China: Stop Blaming Us For Domestic Troubles
BEIJING (AP) — China said world leaders should focus on overcoming economic difficulties together and not play the blame game at this weekend's summit of the Group of 20 leading economies, just days after Beijing announced greater flexibility for its currency.
China's central bank loosened the yuan's peg to the dollar on Saturday. The yuan surged to a record high Monday before sliding back to about 6.82 to the U.S. dollar on Tuesday. Some analysts said the move was aimed mainly at countering criticism of China's tight control of its currency and was not a major shift in policy.
China's currency was expected to come up in discussions at the G-20 meeting in Toronto, which President Hu Jintao will attend. The U.S. and other trading partners accuse Beijing of keeping its yuan undervalued in a bid to help Chinese exporters.
"Under the current circumstances, all parties should display the spirit of tiding over difficulties together ... instead of playing the blame game, instead of imposing pressure," Foreign Ministry spokesman Qin Gang said.
Saying the world economic recovery was still "vulnerable," Qin called for stepped-up communication and cooperation. He said any further changes to the exchange rate mechanism would be an independent decision by Chinese officials, though they planned to make further reforms.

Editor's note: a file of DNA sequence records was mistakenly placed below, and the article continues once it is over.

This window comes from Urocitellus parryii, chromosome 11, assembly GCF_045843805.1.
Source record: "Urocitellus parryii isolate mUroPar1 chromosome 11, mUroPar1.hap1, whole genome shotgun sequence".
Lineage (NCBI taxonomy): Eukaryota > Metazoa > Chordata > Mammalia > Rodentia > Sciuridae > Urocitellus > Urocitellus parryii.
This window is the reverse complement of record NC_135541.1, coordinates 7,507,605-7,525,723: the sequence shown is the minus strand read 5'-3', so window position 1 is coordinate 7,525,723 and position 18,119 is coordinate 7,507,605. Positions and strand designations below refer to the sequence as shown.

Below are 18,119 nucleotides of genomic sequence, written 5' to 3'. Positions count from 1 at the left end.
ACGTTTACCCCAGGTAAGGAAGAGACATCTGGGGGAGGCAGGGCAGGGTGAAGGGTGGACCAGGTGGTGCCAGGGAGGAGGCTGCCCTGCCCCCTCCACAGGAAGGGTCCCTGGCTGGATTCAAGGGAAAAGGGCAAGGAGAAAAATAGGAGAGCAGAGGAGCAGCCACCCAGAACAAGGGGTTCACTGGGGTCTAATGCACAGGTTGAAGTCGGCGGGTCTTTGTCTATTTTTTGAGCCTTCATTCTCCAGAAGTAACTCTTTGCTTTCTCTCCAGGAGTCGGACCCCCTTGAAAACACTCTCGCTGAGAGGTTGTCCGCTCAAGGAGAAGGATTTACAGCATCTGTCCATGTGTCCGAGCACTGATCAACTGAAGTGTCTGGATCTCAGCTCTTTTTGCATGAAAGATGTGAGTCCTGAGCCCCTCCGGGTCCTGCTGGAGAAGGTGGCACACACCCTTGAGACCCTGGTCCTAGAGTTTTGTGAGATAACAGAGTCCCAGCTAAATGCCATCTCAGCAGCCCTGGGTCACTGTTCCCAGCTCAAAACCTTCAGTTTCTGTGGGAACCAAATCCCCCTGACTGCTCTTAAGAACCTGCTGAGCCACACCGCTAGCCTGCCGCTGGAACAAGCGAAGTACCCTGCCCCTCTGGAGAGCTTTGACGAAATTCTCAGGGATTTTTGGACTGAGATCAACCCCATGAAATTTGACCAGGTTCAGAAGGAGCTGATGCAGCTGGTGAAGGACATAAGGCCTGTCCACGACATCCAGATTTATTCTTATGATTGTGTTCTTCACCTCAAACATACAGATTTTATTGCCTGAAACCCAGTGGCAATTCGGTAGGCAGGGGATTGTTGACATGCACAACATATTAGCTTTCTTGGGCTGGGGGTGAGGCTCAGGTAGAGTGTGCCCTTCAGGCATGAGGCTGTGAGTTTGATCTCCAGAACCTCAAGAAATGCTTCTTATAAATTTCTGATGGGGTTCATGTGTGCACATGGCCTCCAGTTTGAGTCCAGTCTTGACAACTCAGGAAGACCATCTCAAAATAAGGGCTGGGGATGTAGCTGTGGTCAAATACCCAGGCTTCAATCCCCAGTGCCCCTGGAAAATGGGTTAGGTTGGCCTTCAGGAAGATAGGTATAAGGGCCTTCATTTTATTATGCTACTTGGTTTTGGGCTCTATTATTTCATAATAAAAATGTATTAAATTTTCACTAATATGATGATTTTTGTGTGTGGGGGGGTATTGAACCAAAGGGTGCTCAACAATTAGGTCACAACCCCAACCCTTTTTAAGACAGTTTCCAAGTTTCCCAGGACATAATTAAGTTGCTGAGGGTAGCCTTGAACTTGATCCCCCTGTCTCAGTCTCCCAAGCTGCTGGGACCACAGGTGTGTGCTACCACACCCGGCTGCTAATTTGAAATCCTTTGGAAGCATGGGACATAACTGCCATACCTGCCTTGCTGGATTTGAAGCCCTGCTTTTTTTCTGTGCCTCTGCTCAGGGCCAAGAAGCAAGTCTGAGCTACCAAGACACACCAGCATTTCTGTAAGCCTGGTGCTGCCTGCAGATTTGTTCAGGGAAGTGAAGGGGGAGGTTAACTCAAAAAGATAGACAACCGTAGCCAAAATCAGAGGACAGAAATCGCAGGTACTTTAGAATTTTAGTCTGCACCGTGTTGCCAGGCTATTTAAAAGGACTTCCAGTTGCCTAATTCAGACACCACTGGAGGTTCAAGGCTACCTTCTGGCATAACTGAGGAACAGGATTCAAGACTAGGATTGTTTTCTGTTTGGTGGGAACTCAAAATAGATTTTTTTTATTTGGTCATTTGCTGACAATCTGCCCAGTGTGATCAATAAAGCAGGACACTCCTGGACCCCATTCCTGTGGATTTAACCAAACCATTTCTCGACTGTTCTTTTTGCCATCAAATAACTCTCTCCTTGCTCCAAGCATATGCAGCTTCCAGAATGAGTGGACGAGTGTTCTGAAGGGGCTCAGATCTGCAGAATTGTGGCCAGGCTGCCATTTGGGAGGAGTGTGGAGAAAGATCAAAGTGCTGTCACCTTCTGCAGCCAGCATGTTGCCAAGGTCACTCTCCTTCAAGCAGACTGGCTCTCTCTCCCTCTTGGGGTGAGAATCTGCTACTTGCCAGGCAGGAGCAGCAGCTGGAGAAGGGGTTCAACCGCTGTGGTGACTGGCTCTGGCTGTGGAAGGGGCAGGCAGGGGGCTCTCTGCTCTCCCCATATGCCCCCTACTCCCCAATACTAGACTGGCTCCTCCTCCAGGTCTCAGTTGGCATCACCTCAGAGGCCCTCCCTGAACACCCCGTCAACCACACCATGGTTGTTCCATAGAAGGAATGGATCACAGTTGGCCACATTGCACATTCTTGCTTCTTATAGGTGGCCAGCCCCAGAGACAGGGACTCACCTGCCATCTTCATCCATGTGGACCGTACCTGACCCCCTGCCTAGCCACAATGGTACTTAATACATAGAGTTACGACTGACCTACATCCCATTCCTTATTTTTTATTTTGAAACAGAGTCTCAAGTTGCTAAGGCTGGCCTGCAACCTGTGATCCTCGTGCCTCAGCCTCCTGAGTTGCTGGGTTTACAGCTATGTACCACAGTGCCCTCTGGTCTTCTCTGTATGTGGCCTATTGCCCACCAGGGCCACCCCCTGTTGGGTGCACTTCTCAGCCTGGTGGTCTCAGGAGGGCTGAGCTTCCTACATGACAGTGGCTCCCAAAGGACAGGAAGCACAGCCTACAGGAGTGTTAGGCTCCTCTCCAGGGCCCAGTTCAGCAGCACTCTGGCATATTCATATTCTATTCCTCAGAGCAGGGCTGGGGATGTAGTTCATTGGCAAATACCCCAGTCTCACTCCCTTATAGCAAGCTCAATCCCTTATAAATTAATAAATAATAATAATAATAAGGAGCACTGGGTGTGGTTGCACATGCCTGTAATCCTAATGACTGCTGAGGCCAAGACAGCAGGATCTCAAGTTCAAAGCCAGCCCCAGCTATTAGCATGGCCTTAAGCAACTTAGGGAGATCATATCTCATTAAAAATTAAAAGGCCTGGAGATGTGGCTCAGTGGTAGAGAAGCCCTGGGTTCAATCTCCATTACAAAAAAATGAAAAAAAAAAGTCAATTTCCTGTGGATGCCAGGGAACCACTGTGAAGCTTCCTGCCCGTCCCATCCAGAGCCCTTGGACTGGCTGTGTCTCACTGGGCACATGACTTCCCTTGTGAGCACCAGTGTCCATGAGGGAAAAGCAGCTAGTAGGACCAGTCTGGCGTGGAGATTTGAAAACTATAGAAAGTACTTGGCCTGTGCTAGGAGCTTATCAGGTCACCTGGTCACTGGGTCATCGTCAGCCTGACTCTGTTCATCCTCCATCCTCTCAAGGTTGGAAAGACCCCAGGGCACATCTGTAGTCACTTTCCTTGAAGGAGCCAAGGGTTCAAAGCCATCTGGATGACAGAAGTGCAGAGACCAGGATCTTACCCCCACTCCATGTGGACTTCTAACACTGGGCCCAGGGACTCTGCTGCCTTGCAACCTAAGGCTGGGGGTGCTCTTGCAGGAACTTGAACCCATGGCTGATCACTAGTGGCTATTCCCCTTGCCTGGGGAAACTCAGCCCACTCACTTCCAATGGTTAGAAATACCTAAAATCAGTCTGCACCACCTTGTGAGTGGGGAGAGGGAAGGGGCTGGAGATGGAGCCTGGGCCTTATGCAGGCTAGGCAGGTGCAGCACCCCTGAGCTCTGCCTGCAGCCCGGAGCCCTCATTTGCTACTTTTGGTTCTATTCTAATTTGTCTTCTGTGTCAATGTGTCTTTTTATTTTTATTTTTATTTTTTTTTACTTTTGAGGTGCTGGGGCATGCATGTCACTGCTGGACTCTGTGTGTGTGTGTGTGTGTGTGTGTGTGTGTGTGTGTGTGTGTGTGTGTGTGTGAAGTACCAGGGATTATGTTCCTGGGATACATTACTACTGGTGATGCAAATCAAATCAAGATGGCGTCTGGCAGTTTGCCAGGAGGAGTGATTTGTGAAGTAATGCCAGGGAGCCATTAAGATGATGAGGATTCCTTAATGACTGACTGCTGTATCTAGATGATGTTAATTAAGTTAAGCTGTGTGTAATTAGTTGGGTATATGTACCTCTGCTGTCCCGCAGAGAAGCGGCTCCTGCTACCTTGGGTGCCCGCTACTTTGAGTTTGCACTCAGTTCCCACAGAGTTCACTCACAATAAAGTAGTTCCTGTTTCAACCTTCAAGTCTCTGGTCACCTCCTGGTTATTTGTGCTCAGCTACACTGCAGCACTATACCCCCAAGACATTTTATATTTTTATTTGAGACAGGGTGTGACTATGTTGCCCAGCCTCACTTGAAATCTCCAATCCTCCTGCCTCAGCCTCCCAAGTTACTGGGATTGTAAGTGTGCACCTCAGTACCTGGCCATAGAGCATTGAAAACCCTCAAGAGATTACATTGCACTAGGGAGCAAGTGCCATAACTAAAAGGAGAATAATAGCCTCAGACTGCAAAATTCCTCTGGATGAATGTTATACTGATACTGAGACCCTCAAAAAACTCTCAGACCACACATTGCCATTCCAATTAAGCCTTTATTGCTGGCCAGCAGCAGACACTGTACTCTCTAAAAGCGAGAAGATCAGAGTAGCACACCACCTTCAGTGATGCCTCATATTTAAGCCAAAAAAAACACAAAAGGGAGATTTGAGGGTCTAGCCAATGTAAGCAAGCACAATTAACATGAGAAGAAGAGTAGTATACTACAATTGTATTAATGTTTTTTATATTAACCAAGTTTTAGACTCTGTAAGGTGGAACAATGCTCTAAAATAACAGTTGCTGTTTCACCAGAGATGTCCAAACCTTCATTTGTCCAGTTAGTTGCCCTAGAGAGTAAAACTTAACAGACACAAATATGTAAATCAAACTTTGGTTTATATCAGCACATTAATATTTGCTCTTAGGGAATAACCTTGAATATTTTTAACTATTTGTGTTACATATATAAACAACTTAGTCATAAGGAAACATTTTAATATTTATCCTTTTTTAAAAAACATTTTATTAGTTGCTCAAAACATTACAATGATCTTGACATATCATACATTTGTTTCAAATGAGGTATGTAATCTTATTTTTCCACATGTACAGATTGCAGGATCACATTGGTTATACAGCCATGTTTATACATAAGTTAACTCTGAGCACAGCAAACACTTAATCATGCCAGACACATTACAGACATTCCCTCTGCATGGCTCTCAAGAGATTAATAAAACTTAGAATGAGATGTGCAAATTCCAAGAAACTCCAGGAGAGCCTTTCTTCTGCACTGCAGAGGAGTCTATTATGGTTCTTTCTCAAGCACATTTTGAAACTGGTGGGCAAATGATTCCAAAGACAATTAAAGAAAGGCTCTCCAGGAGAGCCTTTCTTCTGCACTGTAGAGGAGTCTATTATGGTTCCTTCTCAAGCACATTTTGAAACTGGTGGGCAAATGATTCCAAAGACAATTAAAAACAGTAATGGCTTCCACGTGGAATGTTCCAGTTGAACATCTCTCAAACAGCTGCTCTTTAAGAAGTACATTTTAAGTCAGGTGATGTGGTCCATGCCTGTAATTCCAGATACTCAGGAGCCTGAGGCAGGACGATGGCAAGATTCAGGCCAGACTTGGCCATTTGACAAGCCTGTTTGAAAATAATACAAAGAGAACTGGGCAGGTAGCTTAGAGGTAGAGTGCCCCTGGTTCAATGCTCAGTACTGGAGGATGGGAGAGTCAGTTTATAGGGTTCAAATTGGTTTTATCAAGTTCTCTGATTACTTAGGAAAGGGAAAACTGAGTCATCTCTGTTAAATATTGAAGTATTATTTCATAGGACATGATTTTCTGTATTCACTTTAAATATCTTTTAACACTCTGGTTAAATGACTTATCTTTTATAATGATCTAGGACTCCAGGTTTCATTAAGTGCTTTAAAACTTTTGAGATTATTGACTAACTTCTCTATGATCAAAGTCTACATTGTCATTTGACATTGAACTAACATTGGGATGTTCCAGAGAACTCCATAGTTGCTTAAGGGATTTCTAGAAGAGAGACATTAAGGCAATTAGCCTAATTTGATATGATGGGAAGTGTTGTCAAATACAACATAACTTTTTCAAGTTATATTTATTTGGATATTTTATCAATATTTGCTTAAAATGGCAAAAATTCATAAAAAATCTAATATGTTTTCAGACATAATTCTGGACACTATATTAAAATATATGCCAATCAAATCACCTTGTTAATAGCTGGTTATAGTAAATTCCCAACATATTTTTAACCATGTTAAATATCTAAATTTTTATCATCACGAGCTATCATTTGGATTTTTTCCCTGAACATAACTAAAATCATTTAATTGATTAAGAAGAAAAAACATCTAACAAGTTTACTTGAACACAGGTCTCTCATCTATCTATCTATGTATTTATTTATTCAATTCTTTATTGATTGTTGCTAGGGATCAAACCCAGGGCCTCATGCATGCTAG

China has said its exchange rate policy should not be a topic of discussion in Toronto because a single country's currency has never been on the agenda at any of the previous three G-20 summits. It also says its currency policy posed no obstacle to global economic growth.
Beijing allowed the yuan to increase in value from July 2005 until the summer of 2008 by about 20 percent but then abruptly halted the rise when the global economic downturn began amid concern that a stronger yuan would hurt its exports.
Last year, the U.S. trade deficit with China totaled $226.9 billion.